- Jayson Stark, Senior Writer, ESPN.com
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There are certain people you meet on this planet who leave a whole different mark than just about everyone else. Tug McGraw was one of those people.
I never met anybody in my whole life who had more fun doing what he did than Tug McGraw. Not just in baseball. In anything. Tug was a man who often bragged that he never worked a day in his life -- because everything he ever did to earn a buck was just one more excuse to have a good time. And as you watched him dance through every day with a smile on his face, you knew he wasn't just saying that because it sounded good.
He was such a positive, charismatic human being, he transformed himself into a baseball icon in two different cities. In New York, he was the man who almost single-handedly made an 82-win playoff team -- those 1973 Mets -- socially acceptable. Ya gotta believe? In that team? But he did. And they did. And any Mets fan who watched those Mets send the Big Red Machine home for the winter will never forget him for it.
And then came 10 years in Philadelphia, where he became one of the most beloved sports figures ever in a town not known for its love affairs with its heroes. On Oct. 21, 1980, Tug McGraw did something no one else has done before or since. He threw a pitch that won the World Series for the Phillies. Then he danced off the mound on the toes of his spikes, arms raised toward the sky, waiting for his friend and neighbor Mike Schmidt to leap into his arms. And the flashbulbs that popped at that moment recorded an image that still hangs on many a wall.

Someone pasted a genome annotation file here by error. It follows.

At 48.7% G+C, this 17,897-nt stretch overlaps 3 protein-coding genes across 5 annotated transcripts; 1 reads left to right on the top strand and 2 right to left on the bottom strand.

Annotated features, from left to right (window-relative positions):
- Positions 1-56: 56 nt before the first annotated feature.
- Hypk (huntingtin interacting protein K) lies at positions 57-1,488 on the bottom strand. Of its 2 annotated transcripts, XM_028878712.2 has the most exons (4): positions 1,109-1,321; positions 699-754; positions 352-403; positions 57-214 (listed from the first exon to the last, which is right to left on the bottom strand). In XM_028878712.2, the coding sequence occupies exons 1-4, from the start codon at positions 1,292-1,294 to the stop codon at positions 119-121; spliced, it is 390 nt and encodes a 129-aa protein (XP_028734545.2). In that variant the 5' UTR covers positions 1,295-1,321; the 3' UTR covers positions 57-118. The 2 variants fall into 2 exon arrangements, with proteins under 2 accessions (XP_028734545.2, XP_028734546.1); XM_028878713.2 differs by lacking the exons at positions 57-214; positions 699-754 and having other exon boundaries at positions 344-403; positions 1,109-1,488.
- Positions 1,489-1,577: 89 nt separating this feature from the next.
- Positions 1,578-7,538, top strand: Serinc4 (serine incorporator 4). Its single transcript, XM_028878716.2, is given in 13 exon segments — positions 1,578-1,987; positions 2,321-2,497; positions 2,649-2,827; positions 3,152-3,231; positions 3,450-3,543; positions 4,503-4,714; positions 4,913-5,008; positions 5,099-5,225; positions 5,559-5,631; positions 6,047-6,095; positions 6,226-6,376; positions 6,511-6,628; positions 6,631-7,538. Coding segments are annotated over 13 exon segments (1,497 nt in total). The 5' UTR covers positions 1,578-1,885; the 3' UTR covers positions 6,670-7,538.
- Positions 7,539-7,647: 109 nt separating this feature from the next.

It was the greatest moment in Philadelphia sports history. And it allowed Tug McGraw to spend the rest of his life listening to literally thousands of people tell him exactly where they were when he threw That Pitch.
"What pitch was that?" he loved to ask them. "I played here 10 years, so I threw a lot of pitches."
But he knew. And they knew. And the stories came spilling out of them. Like the one about the guy who had a heart attack that night -- but made the doctors bring a TV into the emergency room so he wouldn't miss That Pitch. Like the woman who went into labor -- but almost gave birth in her car because she refused to leave for the hospital until Tug threw That Pitch.
Of course, Tug McGraw always had stories for them, too. Here he was, two outs in the ninth inning, bases loaded, an entire stadium knowing another Philadelphia nightmare was on the way, and here's what the man with the baseball was thinking:
He was looking around, at all this madness around him. And he caught sight of one of those police horses that lined the warning track, choosing that moment to leave a little, eh, souvenir.
"And I thought to myself," Tug McGraw said, " 'If I don't get this guy out, that's what I'm going to be in this town.' "
So if you ever watch the videotape of that inning, and you see a guy laughing to himself at a moment when he should have been shaking like a subway train, that was the Tug McGraw I'll remember.
It doesn't seem right that a man so full of life should be gone at age 59. But those of us who knew him will be laughing at his stories for the rest of our lives. It's hard to believe that Tug McGraw's journey is over so soon. But at least he left us knowing that That Pitch he threw in 1980 will be traveling forever.
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